Lisa Russell
August 13, 2001 12:00 PM

As a teenager outside San Diego, Tom DeLonge remembers his father bursting into his bedroom “and freaking out on me,” he says. “I had purple dye in my hair. And no shirt on. And I was playing my guitar really loud.” Meanwhile, in the small town of Ridgecrest, not far from Death Valley, Mark Hoppus was skateboarding, playing in punk-rock bands and failing classes in high school. And in Fontana, just east of L.A., Travis Barker and his drum-playing buddies “would go in cars and peel out on the county sheriff’s front lawn. We would get in fights. Drummers,” he explains, “just like to have fun.”

By their own admission, Barker, 25, guitarist DeLonge, also 25, and bassist Hoppus, 29, are still making mischief—as the pop-punk prankster group Blink-182. In past live performances, as well as in their 1999 video “All the Small Things,” all three have appeared in the altogether. “They thought it was funny,” says DeLonge and Hoppus’s childhood pal Dylan Anderson, 26, of that video, “this whole idea of walking out of a dressing room naked and saying, ‘I can’t find my towel.’ ”

Though they no longer do the Full Monty, “there’s a side of Blink-182 where we get up onstage and just want to offend people,” says Hoppus, alluding to the band’s penchant for profanity and potty-mouth humor. “And then there’s the creative side, where we try to write great songs with some pretty serious themes”—suicide, loneliness, rejection, even attention-deficit disorder.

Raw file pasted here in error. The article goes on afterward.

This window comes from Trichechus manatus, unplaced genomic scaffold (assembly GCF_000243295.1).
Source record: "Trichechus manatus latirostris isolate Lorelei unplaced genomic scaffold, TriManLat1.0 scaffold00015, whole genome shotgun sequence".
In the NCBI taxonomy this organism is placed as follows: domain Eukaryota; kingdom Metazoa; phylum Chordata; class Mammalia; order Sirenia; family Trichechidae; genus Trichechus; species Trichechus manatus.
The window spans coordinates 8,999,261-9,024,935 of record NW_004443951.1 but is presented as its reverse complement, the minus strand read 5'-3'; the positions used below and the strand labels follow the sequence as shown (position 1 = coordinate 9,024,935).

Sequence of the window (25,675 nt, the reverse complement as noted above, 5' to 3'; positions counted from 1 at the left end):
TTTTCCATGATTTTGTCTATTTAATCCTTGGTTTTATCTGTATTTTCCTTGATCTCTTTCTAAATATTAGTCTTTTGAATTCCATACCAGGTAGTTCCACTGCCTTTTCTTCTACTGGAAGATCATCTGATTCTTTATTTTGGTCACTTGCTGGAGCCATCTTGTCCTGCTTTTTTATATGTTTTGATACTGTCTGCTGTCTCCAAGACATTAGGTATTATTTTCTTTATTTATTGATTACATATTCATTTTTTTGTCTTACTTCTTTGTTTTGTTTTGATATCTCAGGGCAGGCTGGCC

Their teenage fans have taken notice. Enema of the State, the band’s 1999 album, sold 6 million copies; its fifth, Take Off Your Pants and Jacket, took off in June at No. 1, before the Blinkers embarked on a 42-date, sold-out summer tour. “They act like doofuses onstage,” says Chicago Tribune rock critic Greg Kot, “but they write good, melodic, catchy songs that belong on the radio.”

Despite their popularity, “we don’t consider ourselves rock stars,” says DeLonge. Adds Hoppus: “We’re just a bunch of normal dudes. We hang out with the same people we always hung out with.”

They first hooked up in 1992. Hoppus, son of a Navy missile designer and his travel coordinator wife (who divorced when Mark was 8), was then a junior majoring in English at Cal State San Marcos. Mutual friends introduced him to DeLonge, a high school sophomore in Poway, Calif., and the son of an oil company executive and his wife, a mortgage broker. Though Barker, whose father is an industrial machinist and whose mother died the day before he started high school, wouldn’t join Blink until 1998 (when he replaced original drummer Scott Raynor), DeLonge and Hoppus immediately began collaborating on songs that DeLonge says were “all about being heartbroken because a girl doesn’t like you.”

Unrequited love is now a distant memory. “All of us found ourselves in relationships that kept us grounded,” says DeLonge, who married interior designer Jennifer Jenkins, 26, in May. Hoppus beat him to the altar last December with former MTV production associate Skye Everly, 28, and both Blinkers will be groomsmen at Barker’s Sept. 23 wedding to psychology student Melissa Kennedy, 24. Living in new homes within minutes of each other outside San Diego, “we’re very much suburbanites,” says DeLonge. “Going on tour is very much a culture shock.”

Not to mention the shopping sprees. “The stupidest thing I ever bought,” says Barker, “is a leather couch. But I love it to death. It’s from Italy. When I started out, all I wanted was a TV with a remote. Maybe a cordless phone. And now,” he laments, “I’ve got this nice furniture that costs too much.”

Lisa Russell

Bruce Stockier in New York City

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